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About this book
About this book
Provides detailed practical instructions to observational techniques and the recording and analysis of data together with suggestions for how to make contributions of scientific value.
Foreword; Preface; Introduction: why observe the planets?; 1. The solar system; 2. The celestial sphere; 3. Telescopes and accessories; 4. The atmosphere and seeing; 5. Mercury; 6. Venus; 7. Mars; 8. The minor planets (asteroids); 9. Jupiter; 10. Saturn; 11. Uranus; 12. Neptune; 13. Pluto; 14. Constructing maps and planispheres; 15. Planetary photography and videography; 16. Photoelectric photometry of the minor planets, planets and their satellites; Name index; Subject index.
Handbook / Manual
429 pages, 82 b/w illus, 140 figs, 28 tabs, 1 map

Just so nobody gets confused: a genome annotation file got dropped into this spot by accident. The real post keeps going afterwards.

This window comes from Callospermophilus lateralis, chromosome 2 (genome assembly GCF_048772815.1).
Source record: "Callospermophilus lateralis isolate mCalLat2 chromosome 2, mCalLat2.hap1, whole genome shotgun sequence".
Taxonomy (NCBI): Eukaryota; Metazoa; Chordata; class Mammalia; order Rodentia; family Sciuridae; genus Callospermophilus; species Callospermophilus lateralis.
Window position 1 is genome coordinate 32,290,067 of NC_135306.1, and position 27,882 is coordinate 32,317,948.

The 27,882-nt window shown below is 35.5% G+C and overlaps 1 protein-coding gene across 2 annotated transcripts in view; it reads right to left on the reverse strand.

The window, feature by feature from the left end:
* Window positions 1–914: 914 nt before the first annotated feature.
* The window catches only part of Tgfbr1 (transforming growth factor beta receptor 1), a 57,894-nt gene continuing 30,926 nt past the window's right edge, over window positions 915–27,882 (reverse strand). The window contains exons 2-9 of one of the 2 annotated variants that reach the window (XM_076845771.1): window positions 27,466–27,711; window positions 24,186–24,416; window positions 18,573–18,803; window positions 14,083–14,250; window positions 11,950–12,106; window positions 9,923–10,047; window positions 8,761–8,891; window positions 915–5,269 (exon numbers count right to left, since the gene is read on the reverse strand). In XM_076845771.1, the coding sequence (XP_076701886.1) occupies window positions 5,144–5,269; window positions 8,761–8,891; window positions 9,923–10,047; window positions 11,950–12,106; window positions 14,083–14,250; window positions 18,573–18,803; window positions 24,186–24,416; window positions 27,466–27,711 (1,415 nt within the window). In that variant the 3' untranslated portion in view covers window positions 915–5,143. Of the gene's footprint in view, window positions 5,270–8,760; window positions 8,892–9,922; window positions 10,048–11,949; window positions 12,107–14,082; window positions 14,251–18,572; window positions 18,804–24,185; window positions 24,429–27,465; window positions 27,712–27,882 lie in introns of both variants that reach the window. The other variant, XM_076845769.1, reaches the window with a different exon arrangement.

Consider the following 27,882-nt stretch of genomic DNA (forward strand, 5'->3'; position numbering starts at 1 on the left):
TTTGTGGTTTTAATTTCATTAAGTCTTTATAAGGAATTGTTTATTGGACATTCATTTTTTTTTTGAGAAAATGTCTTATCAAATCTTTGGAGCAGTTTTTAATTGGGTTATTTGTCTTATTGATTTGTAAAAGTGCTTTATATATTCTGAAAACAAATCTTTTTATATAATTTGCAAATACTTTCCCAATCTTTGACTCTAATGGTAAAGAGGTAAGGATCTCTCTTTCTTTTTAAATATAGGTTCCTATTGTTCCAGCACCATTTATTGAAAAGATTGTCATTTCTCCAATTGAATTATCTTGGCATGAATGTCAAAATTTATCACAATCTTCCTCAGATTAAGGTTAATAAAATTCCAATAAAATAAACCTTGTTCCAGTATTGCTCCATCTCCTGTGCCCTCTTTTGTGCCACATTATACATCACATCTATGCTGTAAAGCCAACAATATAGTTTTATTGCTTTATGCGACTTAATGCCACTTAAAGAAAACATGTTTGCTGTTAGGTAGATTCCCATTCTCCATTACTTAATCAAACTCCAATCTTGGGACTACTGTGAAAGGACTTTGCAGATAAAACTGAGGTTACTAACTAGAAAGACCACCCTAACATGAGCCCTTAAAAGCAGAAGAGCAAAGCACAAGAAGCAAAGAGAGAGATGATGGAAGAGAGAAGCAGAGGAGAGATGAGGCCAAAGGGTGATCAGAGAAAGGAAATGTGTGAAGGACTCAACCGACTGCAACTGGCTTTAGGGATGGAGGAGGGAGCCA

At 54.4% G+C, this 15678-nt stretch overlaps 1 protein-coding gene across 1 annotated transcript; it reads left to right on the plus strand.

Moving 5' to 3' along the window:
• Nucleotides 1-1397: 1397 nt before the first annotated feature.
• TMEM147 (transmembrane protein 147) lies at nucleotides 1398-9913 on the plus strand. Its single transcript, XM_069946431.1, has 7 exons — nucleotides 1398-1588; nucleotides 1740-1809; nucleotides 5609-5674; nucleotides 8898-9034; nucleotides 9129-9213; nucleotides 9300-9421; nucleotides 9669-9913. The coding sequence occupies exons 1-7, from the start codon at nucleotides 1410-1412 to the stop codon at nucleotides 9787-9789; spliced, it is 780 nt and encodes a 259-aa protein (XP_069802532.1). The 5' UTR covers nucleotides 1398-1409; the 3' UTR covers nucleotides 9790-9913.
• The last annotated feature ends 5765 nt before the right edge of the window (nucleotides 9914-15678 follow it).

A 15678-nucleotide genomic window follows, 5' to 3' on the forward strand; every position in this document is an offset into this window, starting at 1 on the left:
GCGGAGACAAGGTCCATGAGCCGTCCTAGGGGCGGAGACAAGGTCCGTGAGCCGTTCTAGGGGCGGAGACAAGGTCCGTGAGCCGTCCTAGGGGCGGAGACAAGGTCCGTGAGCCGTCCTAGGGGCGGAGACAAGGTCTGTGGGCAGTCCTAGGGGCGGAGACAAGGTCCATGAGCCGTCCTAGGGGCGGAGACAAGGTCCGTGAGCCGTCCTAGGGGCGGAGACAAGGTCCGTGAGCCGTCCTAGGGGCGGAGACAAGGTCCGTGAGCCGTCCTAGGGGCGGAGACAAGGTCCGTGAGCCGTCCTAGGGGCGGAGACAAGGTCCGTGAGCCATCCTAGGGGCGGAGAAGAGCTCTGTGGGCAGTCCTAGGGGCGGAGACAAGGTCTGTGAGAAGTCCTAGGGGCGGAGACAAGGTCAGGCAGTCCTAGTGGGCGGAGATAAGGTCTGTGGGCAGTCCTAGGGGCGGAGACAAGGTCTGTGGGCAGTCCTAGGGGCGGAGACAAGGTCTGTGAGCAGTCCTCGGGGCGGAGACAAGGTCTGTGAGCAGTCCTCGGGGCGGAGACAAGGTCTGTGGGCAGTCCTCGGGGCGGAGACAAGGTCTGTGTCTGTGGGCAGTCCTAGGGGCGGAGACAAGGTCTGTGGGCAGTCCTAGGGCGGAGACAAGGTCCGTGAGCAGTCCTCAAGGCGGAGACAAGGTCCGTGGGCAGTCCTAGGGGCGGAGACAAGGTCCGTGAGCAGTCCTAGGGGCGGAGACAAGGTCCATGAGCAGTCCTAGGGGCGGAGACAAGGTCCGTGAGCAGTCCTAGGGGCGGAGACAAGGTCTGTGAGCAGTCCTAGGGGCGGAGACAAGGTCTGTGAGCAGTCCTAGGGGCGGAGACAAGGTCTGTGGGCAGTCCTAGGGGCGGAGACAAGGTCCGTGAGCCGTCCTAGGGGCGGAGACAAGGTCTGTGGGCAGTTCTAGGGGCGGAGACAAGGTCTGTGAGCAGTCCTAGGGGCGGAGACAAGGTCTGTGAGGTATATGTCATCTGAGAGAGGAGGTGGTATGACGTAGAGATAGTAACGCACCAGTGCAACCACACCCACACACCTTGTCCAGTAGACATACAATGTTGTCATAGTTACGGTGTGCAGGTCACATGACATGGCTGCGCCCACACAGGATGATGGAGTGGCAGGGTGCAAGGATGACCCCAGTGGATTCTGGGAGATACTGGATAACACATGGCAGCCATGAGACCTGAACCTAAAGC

'... [contains] a tremendous amount of useful information, and helpful advice ... a definite success ... valuable both to the beginner and to the serious planetary observer. I strongly recommend it.' Patrick Moore, New Scientist '... [contains] many pearls of information ... presented concisely with excellent illustrations ... a synopsis of historical observations provides excellent foundations for planning observational programs...' Donald Parker, Sky and Telescope 'This first-class introductory book ... is one of the best ... A great deal of invaluable information, factual and historical, has been condensed into this handbook ...'. Irish Astronomical Journal '... contains a wealth of information ... an excellent handbook on the planets. Recommended.' Reference Book Review 'The Planetary Observer's Handbook is a valuable source of information and advice for anyone interested in our planetary neighbours. It is an enthusiastic and well written work and I recommend it to both the beginner and the serious planetary observer.' Antony Brian, Astronomy Now 'Whether your interest is in simple visual observation, scientifically useful observing projects or anywhere in between The Planet Observer's Handbook is the book for you.' Astronomy and Space